I have participated in multiple star-gazing sessions on Princess ships and while a lot more stars were visible than from one's backyard, but never saw something like this.  I find it hard to believe that the fellow who took this shot could have had such clarity at night on a moving ship (how much good does a tripod do on a moving ship??).  Plus, the Leonid Meteor Show doesn't peak until 11/17/2019 this year and it doesn't look this photo (see www.bashewa.com/wxmeteor-showers.php?shower=Leonids).  Finally, IMHO this photo looks more like a nebula than a meteor shower.

Edited by BarbinMich

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Most ships do not have any areas forward of the bridge that are open to the public, but perhaps something can be worked out for a special viewing area temporarily.  Since these areas are not lighted, and often are full of trip hazards, it might be tricky.

 

Otherwise you can sometimes find a spot that is not well-lighted and would make it easier.  The problem is that the best way to see meteor showers, in my limited experience, is somewhere where you can sit back and just watch the sky.  The meteors are not all that constant even at the peak.

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I've hardly seen any stars from a balcony, even though I always step outside before retiring, there's too much light blurring the view.  

 

For a meteor shower, I might attempt laying on a lounger or a towel up on the highest deck I could reach and gazing skyward.

 

The suggestion about asking guest services about setting up a light free zone for star gazing is a good one.  I would bring an article referencing the meteor shower for credibility. And remember, meteors may be visible in your home town, but not where your cruise ship takes you to.......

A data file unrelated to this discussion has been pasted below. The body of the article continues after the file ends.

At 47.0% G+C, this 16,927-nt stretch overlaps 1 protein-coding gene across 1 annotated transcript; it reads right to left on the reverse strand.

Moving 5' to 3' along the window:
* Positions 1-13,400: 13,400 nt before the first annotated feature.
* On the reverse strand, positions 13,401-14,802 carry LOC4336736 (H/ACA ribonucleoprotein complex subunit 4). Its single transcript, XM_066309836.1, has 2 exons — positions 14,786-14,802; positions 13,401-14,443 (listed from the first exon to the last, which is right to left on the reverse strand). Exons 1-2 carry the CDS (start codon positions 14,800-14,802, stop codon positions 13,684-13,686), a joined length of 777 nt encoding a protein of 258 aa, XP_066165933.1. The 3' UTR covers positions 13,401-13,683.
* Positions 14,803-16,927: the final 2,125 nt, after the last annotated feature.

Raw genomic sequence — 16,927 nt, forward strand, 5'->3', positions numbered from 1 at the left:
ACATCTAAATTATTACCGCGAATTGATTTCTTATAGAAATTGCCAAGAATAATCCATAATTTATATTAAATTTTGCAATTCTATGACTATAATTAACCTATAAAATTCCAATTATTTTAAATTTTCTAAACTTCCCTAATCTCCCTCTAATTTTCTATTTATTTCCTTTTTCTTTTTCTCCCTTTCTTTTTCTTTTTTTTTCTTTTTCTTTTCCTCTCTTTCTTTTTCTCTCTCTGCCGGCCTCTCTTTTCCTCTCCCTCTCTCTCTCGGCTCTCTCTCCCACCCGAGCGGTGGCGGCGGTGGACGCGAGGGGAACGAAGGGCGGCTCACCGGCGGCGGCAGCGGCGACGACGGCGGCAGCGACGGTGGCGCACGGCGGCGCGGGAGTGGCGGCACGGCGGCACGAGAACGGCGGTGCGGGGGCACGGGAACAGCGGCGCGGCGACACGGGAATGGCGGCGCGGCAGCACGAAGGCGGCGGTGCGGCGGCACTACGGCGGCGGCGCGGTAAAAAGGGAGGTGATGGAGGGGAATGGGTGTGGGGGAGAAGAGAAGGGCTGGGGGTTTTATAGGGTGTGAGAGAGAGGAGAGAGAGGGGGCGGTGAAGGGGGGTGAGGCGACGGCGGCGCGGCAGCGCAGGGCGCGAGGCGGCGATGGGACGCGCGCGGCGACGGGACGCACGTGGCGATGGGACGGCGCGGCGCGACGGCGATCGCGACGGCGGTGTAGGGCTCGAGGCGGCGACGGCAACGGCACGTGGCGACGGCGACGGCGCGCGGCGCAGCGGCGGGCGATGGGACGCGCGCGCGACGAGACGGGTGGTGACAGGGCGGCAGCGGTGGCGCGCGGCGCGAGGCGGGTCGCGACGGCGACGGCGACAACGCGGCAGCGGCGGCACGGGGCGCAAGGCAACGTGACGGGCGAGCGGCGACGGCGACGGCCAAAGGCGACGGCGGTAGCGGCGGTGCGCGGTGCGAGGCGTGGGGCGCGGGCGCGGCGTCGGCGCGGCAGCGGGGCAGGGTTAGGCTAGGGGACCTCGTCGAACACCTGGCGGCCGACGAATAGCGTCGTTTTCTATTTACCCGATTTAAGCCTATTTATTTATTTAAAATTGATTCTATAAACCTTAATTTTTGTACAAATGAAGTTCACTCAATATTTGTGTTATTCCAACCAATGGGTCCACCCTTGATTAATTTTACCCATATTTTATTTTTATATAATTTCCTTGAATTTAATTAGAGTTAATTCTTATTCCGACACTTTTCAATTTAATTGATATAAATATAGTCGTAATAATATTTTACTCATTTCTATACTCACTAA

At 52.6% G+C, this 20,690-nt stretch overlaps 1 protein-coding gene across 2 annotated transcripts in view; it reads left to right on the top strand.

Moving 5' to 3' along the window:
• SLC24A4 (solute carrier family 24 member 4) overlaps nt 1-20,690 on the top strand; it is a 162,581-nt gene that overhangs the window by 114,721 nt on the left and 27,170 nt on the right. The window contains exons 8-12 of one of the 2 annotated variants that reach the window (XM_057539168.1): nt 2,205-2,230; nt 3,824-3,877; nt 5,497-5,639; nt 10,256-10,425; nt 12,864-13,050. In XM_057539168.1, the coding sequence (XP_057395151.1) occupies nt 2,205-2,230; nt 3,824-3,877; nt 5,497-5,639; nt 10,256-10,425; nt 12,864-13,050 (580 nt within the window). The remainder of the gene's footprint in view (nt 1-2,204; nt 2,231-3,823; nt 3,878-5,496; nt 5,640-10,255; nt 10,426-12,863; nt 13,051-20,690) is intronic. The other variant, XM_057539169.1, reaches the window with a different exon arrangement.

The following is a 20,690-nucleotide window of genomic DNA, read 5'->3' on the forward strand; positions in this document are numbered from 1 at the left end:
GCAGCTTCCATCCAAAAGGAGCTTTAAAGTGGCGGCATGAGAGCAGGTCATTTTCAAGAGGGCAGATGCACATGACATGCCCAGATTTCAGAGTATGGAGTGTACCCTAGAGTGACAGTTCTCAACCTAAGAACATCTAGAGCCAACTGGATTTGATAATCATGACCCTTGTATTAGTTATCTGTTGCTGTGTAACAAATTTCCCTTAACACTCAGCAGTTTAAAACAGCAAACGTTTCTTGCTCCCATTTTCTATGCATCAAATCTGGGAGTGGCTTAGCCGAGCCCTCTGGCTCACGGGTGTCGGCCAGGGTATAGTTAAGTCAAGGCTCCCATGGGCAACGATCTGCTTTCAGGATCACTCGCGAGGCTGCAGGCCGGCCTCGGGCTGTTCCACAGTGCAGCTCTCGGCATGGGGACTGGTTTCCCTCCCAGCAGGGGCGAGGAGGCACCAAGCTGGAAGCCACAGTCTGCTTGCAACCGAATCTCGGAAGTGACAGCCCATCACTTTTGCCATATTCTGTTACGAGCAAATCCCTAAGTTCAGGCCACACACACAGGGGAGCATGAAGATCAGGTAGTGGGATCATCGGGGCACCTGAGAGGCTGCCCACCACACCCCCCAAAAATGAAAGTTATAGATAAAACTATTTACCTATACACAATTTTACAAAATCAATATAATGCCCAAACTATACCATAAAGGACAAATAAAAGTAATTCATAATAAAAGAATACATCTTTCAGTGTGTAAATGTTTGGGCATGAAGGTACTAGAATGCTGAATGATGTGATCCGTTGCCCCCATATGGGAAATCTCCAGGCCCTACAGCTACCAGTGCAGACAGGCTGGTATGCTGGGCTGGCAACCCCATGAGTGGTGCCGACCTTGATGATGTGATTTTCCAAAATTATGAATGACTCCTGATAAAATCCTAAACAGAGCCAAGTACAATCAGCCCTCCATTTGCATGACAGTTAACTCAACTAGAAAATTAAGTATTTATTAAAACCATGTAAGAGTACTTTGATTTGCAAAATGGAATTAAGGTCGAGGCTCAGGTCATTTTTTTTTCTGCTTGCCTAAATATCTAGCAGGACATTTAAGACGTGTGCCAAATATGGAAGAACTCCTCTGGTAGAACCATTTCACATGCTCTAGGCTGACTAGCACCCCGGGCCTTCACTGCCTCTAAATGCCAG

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On 8/3/2019 at 2:42 PM, BarbinMich said:

I have participated in multiple star-gazing sessions on Princess ships and while a lot more stars were visible than from one's backyard, but never saw something like this.  I find it hard to believe that the fellow who took this shot could have had such clarity at night on a moving ship (how much good does a tripod do on a moving ship??).  Plus, the Leonid Meteor Show doesn't peak until 11/17/2019 this year and it doesn't look this photo (see www.bashewa.com/wxmeteor-showers.php?shower=Leonids).  Finally, IMHO this photo looks more like a nebula than a meteor shower.

 

If you read the description of the photo, they never claim it is over a meteor shower. 

 

They stacked multiple four second exposures to generate that image (normally you'd use much longer exposures, but the motion of the ship and the lack of a mount that counters the Earth's rotation prevents that).  Using a relatively short focal length also helps limit the impact of ship motion.  Still, they note more than half of the images needed to be tossed due to blur.  Despite that, you can see several slightly elongated stars.  They also used several astrophotography tools to refine the image.

 

The camera collected over two minutes of light to produce that image, something your eyes can't do.  That's why you'd never see this view from the ship.  

 

It is an impressive result given the challenges, but not impossible for someone who knows what they are doing.